Addiction treatment Centers West Palm Beach are doing as much as they can in treating drug and alcohol addiction. They are face with difficult barriers from the insurance companies shortening the length of time payable for addiction treatment.
Addiction Treatment Centers West Palm Beach Fighting the Heroin Epidemic
As most of us are aware, the opioid and heroin problem in our country is at epidemic proportions, and I would go so far as to state unequivocally that we are dealing with a magnitude and severity of a situation in addiction medicine that is unprecedented in nature. Suddenly, relapse isn’t an “oops let me try again”, it is DEATH.
A recent CNN article detailed some alarming statistics: “heroin-related deaths increased 439% from 1999 to 2014. As of 2014, heroin-related deaths had more than tripled in five years and quintupled in 10 years. In 2014, opioids were involved in 28,647 deaths — 61% of all US drug overdose deaths — and 10,574 were related to heroin, in particular. Data from 2014 reflects “two distinct but interrelated trends,” the CDC notes, a long-term increase in overdose deaths due to prescription opioids and a surge in illicit opioid overdose deaths, mostly related to heroin.”
In my personal addiction treatment medicine practice, I would estimate that approximately 70% or greater of my addiction treatment patients in the West Palm Beach, Florida area are addicted to heroin. Very clearly, the near-universal mechanism by which we as a country have dealt with substance use disorders to date, namely traditional 12 step rehab, is inadequate in this new and exploding population of opiate use disorder patients.
Two Addiction Treatment Thought Models Adopted by Addiction Treatment Centers West Palm Beach
There are two prevailing “thought models” which attempt to explain the pathophysiology behind addiction. The first is termed “the moral model”, which asserts that addiction is entirely a choice and secondary to an individual’s moral decision-making (or lack thereof). This model presupposes that, if not for one’s dysfunctional values and choices, he or she would not have an addiction problem. The second model is known as the “disease model”, which categorizes addiction as a chronic disease. ASAM (the American Society of Addiction Medicine) defines addiction as ”a primary, chronic disease of brain reward, motivation, memory and related circuitry”.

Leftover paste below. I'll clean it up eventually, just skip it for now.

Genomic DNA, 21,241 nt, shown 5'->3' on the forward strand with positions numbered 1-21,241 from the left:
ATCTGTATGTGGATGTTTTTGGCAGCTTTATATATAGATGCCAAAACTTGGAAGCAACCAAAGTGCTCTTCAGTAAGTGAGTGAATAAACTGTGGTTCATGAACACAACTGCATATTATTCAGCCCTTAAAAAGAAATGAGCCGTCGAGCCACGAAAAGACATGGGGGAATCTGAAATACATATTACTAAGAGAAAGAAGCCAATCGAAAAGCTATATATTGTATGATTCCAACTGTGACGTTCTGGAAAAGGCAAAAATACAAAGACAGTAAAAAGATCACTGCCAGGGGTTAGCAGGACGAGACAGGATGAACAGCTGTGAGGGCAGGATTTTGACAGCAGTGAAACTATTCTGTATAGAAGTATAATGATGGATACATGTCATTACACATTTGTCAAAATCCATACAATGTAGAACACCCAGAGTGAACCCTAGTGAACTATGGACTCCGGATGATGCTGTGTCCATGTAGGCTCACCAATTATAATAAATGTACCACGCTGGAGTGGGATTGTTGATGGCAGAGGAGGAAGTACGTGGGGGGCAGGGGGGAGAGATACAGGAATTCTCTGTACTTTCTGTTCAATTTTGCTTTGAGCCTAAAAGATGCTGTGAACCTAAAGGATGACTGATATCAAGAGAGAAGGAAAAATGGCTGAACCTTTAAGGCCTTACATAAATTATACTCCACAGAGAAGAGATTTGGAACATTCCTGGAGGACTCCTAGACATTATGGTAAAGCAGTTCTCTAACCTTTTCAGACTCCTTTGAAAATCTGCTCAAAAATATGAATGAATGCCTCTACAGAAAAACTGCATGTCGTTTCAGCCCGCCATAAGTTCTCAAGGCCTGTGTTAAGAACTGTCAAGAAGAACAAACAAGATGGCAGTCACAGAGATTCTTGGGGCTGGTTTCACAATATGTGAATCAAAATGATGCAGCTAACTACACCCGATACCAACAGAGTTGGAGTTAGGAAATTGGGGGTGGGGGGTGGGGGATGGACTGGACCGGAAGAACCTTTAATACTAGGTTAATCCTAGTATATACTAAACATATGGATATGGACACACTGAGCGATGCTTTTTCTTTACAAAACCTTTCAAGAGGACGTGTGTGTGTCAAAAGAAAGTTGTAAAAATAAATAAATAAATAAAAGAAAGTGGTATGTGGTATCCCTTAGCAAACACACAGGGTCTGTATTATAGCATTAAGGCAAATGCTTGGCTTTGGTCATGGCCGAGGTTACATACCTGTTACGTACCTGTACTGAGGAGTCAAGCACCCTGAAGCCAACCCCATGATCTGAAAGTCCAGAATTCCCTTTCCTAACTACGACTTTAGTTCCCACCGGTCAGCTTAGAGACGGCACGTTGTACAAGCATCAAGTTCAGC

As part of a recent landmark statement, the US Surgeon General, Vivek Murthy, distinctly stated that addiction is “a chronic illness that we must approach with the same skill and compassion with which we approach heart disease, diabetes, and cancer.” Furthermore, President Obama’s 2017 fiscal year budget includes $920 million to support cooperative agreements with States to expand access to medication-assisted treatment for opioid use disorders. All of this did not happen on a whim- these statements and decisions are directly based on clinical evidence that including MAT in the treatment of the chronic disease of addiction increases the likelihood of abstinence from the illicit substance and decreases the probability of overdose and death.
Adopting Medication Assisted Treatment to Save Lives
Accepting addiction as a chronic disease mandates that we, as addiction professionals, view and treat it in the same multi-disciplinary manner in which we treat other chronic diseases. Namely a COMBINATION of medical interventions and behavioral adjustments and modifications. In other words, we as physicians don’t look at an obese diabetic patient and simply say “lose a hundred pounds and your diabetes will go away” and omit insulin therapy. Nor do we look at a smoker with emphysema and simply say “stop smoking and you will breathe better” and omit inhalers that improve lung function. Are the insulin and inhalers, respectively, “crutches” for these patients?
I suppose one could look at it that way, but mainstream medicine, and our society would submit that these medications are imperative to preserve life and improve the quality of one’s life. So, if the addition of medication is perfectly acceptable, appropriate and the actual standard of care for all these other chronic disease states, why the stigma when discussing medication as it applies to the chronic disease of addiction? As an addiction medicine physician, I feel that it is imperative to at least consider utilizing all available tools at our disposal, and this includes Medication-Assisted Treatment.